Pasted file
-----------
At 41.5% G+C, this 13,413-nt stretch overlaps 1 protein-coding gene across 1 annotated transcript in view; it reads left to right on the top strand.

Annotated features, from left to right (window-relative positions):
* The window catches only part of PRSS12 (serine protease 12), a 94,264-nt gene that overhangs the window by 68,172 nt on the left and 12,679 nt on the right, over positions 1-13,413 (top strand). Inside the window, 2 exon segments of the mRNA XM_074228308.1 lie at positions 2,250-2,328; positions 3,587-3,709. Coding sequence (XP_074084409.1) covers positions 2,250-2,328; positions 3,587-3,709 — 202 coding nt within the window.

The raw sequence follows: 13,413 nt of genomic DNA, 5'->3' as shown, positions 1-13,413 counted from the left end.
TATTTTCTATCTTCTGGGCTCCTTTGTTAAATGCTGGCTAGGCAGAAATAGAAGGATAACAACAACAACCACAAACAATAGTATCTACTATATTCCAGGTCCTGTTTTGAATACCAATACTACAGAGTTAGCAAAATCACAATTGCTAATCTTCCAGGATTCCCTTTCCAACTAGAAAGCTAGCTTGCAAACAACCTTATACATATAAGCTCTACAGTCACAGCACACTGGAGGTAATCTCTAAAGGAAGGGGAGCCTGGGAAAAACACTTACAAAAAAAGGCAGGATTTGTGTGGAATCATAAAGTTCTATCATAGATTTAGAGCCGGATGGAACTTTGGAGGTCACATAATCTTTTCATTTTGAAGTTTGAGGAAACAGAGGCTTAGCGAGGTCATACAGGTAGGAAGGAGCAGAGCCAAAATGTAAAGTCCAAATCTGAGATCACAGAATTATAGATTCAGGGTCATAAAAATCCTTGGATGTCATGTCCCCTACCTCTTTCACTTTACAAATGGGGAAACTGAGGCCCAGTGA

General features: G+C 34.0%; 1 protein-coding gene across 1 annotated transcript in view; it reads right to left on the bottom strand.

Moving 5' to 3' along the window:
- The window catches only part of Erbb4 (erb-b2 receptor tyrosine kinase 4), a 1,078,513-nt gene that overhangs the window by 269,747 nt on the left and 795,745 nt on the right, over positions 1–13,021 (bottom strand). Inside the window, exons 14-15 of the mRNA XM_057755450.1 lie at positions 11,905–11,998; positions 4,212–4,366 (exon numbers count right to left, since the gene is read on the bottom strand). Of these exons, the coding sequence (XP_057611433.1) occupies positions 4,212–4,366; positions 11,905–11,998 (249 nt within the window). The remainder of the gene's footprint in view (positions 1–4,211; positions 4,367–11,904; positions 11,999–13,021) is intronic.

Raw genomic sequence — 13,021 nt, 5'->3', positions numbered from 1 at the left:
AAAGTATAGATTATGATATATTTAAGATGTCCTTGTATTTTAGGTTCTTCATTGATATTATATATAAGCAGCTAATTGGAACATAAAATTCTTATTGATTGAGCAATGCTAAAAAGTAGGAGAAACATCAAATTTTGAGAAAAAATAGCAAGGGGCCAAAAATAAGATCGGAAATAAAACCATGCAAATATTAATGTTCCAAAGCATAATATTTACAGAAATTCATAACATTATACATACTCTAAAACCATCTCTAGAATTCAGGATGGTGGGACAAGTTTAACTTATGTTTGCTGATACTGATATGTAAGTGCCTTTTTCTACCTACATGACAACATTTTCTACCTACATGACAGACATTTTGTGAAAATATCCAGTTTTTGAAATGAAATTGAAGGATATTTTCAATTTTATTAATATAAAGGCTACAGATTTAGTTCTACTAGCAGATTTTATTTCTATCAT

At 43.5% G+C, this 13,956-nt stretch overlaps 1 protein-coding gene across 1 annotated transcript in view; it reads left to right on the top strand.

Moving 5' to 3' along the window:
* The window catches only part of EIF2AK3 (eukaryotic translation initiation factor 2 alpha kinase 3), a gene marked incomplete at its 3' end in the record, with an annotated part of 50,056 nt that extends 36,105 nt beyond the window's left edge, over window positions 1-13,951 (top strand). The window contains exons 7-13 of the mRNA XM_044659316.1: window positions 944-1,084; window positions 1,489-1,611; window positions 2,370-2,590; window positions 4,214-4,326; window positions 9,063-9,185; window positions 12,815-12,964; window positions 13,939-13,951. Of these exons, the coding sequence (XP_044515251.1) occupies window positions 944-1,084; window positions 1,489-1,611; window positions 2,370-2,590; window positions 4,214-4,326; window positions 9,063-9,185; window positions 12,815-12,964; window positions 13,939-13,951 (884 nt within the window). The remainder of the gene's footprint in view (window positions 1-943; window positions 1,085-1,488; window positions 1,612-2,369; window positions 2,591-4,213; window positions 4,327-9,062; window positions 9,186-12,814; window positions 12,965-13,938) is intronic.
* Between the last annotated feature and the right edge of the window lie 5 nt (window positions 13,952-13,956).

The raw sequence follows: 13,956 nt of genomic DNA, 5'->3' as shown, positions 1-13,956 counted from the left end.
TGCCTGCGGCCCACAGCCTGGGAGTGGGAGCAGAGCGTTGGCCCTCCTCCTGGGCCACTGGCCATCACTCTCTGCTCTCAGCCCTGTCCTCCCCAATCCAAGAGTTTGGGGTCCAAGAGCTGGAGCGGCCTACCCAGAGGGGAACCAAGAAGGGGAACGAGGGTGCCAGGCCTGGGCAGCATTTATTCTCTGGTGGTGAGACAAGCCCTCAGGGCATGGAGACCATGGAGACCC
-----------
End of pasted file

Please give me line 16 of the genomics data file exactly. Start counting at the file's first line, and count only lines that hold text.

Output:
TGCCTGCGGCCCACAGCCTGGGAGTGGGAGCAGAGCGTTGGCCCTCCTCCTGGGCCACTGGCCATCACTCTCTGCTCTCAGCCCTGTCCTCCCCAATCCAAGAGTTTGGGGTCCAAGAGCTGGAGCGGCCTACCCAGAGGGGAACCAAGAAGGGGAACGAGGGTGCCAGGCCTGGGCAGCATTTATTCTCTGGTGGTGAGACAAGCCCTCAGGGCATGGAGACCATGGAGACCC